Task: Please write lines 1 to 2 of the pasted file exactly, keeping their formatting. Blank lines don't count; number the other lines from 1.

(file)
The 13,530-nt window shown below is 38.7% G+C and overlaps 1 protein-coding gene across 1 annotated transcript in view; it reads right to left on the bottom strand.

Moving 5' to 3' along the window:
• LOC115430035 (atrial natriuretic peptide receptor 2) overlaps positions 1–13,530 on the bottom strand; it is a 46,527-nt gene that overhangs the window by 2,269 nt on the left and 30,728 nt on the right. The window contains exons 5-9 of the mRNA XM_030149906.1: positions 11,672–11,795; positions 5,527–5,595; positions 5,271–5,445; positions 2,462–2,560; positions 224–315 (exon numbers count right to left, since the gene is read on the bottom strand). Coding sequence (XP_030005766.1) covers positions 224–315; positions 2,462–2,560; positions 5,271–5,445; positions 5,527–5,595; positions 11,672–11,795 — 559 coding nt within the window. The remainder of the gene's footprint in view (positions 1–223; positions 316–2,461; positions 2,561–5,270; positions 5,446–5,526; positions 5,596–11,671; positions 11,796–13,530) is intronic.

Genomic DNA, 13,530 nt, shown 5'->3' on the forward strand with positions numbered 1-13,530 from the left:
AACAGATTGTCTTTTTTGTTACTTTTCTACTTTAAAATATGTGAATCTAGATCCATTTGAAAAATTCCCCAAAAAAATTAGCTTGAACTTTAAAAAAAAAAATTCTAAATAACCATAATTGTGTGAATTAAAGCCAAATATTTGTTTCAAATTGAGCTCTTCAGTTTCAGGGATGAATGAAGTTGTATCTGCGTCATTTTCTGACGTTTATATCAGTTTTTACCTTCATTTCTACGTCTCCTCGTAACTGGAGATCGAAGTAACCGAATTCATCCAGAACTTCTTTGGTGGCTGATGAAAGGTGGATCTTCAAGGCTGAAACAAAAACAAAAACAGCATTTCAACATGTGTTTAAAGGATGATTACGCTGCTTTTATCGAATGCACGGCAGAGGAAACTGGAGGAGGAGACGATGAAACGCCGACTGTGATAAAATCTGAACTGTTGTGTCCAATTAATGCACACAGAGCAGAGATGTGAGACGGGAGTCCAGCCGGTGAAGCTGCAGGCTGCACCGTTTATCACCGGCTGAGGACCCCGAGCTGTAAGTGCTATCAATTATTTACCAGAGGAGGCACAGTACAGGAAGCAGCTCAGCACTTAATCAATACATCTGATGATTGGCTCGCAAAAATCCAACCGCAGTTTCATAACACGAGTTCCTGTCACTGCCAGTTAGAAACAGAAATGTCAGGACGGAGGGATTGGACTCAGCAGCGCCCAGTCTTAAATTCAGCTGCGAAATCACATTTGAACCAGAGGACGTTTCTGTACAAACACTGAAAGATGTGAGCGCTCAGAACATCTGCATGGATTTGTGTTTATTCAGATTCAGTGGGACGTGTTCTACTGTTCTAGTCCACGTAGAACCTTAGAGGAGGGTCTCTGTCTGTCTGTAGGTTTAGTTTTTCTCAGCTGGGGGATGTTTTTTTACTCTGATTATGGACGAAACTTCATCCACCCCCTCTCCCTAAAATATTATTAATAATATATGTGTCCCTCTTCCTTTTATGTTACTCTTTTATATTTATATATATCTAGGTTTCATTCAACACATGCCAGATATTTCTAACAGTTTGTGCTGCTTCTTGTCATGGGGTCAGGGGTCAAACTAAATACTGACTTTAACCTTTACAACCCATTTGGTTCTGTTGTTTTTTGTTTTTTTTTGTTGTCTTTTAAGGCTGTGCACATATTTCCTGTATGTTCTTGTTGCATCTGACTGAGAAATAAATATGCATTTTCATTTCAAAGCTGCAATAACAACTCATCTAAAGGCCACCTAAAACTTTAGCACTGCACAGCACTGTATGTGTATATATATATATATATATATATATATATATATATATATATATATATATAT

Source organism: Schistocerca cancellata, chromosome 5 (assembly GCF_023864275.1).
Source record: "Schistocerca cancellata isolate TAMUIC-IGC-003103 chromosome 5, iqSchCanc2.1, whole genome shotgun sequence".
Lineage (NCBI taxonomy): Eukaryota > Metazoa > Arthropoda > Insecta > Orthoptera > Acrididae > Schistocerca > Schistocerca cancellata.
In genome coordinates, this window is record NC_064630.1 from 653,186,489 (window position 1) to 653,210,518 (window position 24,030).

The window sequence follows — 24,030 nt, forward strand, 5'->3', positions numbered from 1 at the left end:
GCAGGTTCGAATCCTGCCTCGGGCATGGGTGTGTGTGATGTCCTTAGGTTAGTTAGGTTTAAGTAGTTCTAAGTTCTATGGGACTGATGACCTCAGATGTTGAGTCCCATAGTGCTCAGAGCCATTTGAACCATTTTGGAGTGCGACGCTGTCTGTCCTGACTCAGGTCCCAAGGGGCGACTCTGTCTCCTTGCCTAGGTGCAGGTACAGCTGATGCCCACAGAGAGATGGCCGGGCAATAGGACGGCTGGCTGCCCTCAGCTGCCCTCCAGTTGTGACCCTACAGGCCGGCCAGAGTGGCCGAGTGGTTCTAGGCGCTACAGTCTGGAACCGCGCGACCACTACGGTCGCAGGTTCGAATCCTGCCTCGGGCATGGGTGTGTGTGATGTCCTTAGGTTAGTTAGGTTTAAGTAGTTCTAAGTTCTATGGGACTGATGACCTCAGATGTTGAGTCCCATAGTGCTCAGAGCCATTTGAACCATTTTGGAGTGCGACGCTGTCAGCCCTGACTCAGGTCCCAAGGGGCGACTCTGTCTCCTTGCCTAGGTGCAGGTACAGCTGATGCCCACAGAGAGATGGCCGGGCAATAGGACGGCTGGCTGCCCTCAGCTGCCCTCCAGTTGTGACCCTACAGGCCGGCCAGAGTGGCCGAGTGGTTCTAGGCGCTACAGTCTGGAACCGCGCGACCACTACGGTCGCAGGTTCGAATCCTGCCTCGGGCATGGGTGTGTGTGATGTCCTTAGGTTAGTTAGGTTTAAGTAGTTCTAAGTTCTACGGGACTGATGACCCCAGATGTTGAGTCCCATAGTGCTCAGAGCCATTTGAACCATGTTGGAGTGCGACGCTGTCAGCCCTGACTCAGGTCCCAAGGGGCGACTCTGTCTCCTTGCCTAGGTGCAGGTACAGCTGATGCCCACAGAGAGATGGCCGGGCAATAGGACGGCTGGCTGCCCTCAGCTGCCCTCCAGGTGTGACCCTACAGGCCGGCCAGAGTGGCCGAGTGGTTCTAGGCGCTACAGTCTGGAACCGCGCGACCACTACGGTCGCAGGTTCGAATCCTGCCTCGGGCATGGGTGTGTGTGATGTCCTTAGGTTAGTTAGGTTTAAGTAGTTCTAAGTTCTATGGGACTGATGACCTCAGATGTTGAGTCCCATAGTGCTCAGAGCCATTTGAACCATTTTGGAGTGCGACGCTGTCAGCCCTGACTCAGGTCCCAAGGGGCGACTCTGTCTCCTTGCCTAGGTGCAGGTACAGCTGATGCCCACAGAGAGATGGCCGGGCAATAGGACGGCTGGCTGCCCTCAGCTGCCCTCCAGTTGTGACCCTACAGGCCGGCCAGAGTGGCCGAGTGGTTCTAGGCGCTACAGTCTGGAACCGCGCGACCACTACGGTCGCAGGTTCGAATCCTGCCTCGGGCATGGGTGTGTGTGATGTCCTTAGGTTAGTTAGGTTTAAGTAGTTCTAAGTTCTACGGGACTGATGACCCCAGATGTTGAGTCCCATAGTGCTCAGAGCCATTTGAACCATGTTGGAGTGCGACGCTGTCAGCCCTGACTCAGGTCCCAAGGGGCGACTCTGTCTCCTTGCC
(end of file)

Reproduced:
The 13,530-nt window shown below is 38.7% G+C and overlaps 1 protein-coding gene across 1 annotated transcript in view; it reads right to left on the bottom strand.

Moving 5' to 3' along the window: